How do you store freshly dug potatoes?

    CORVALLIS, Ore. – Would you like your homegrown potatoes to stay fresh and last longer? Research has shown there are best practices to harvesting and storing potatoes to ensure freshness, according the Oregon State University Extension Service. “Toughen up potatoes for storage before harvest by not watering them much after mid-August,” said Alvin Mosley, a retired OSU Extension Service potato researcher.

    1. Let the vines die all the way back before you harvest them.” Clean potatoes before storing them.
    2. You need only brush off the soil on potatoes grown in coarse, sandy soil.
    3. But if the soil is fine, sticky clay, your potatoes may need washing.
    4. If so, be sure they are completely dry before placing them in storage.

    Minimize tuber exposure to light while cleaning. Cure newly dug and cleaned potatoes for a week to 10 days in a dark, well-ventilated area with moderate temperatures and high humidity, and they will last longer. After curing, slowly drop the storage temperature to about 40 to 45 degrees for table use.

    1. Potato tubers are about 80 percent water, depending on the variety, so high storage humidity is recommended to prevent shriveling.
    2. Storage temperatures below 45 degrees can cause sugar buildup or sweetening.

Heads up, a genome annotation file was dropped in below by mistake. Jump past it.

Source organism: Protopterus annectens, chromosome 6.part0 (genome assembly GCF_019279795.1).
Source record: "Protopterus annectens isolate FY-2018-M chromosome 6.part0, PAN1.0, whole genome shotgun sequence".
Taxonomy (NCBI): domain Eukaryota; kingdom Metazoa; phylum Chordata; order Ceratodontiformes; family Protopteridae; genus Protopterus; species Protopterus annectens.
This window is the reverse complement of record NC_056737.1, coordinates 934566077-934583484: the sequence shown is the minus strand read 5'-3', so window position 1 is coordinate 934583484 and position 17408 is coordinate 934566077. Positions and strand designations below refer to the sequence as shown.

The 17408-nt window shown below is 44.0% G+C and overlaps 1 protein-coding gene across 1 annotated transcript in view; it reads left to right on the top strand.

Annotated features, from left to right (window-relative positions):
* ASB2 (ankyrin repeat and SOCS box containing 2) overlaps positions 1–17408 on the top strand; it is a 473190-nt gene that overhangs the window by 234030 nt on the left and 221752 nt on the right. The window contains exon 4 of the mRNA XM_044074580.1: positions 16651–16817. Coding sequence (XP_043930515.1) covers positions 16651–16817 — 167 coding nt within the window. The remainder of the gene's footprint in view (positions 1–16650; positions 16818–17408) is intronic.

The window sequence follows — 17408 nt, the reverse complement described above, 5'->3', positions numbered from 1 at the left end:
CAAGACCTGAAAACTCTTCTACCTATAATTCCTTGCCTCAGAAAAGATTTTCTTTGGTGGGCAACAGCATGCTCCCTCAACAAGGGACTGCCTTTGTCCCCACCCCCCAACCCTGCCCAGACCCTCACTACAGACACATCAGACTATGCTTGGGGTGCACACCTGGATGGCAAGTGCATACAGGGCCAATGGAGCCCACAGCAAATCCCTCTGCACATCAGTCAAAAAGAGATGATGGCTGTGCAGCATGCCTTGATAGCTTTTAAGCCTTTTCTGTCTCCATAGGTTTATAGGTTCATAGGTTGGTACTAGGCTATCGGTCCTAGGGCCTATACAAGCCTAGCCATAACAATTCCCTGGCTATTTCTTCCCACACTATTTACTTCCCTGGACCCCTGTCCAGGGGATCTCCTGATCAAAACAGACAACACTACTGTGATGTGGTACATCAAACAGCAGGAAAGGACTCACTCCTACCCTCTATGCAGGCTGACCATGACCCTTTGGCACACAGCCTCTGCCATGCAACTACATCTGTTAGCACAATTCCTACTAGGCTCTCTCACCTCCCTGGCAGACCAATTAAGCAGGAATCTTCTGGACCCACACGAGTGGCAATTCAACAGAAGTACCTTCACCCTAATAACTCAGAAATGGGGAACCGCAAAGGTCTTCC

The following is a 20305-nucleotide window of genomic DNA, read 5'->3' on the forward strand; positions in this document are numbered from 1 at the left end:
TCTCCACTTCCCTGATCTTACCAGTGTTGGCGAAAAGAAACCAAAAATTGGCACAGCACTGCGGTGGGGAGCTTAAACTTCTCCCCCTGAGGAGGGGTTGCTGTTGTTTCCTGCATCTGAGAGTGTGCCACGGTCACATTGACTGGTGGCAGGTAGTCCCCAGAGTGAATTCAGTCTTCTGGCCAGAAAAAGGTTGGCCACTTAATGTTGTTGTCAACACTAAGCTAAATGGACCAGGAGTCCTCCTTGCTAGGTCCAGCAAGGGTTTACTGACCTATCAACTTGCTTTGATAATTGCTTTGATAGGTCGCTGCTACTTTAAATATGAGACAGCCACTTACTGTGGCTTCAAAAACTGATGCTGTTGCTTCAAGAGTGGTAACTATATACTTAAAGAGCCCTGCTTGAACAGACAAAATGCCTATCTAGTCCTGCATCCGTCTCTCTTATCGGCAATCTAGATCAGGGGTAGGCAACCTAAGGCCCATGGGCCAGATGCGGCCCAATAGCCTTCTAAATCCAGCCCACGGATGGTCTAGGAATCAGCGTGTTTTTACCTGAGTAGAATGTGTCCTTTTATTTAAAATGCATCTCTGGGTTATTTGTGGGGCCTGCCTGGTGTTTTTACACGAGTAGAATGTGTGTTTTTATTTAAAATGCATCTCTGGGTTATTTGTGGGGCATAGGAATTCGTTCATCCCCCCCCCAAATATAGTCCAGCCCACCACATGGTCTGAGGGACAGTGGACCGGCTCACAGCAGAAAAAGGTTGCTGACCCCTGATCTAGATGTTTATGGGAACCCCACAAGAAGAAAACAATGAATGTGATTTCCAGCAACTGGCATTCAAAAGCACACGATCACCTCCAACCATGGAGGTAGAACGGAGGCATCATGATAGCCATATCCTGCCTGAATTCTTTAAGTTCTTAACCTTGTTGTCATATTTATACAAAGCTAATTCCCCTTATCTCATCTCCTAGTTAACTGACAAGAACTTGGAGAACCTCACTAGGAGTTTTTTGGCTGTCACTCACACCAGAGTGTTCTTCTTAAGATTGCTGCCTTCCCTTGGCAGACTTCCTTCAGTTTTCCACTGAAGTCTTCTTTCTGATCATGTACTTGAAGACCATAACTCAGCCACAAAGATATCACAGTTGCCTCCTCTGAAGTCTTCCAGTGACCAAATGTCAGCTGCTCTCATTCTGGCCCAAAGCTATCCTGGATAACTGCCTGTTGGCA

3. Fried products from such tubers are darker and oilier than those from tubers stored at higher temperature.

    While low temperatures can ‘sweeten’ tubers, high temperatures often lead to excessive decay, shriveling and sprouting. Sort out and cull injured and diseased spuds before storing them long-term. Store only healthy potatoes in well-ventilated containers.

    Eat the ones hit by your shovel and those with bad spots or disease in the first month or so after harvest, as injured potatoes don’t last. They also may spread spoilage or disease microorganisms to other potatoes. Make sure to keep the storage area dark as light will turn tubers green and make them unfit for table use.

    The green color is caused by chlorophyll, common to all green plants. Chlorophyll is harmless but is frequently accompanied by high levels of a toxic alkaloid called solanine. While small quantities of solanine are harmless, too many green potatoes can lead to illness.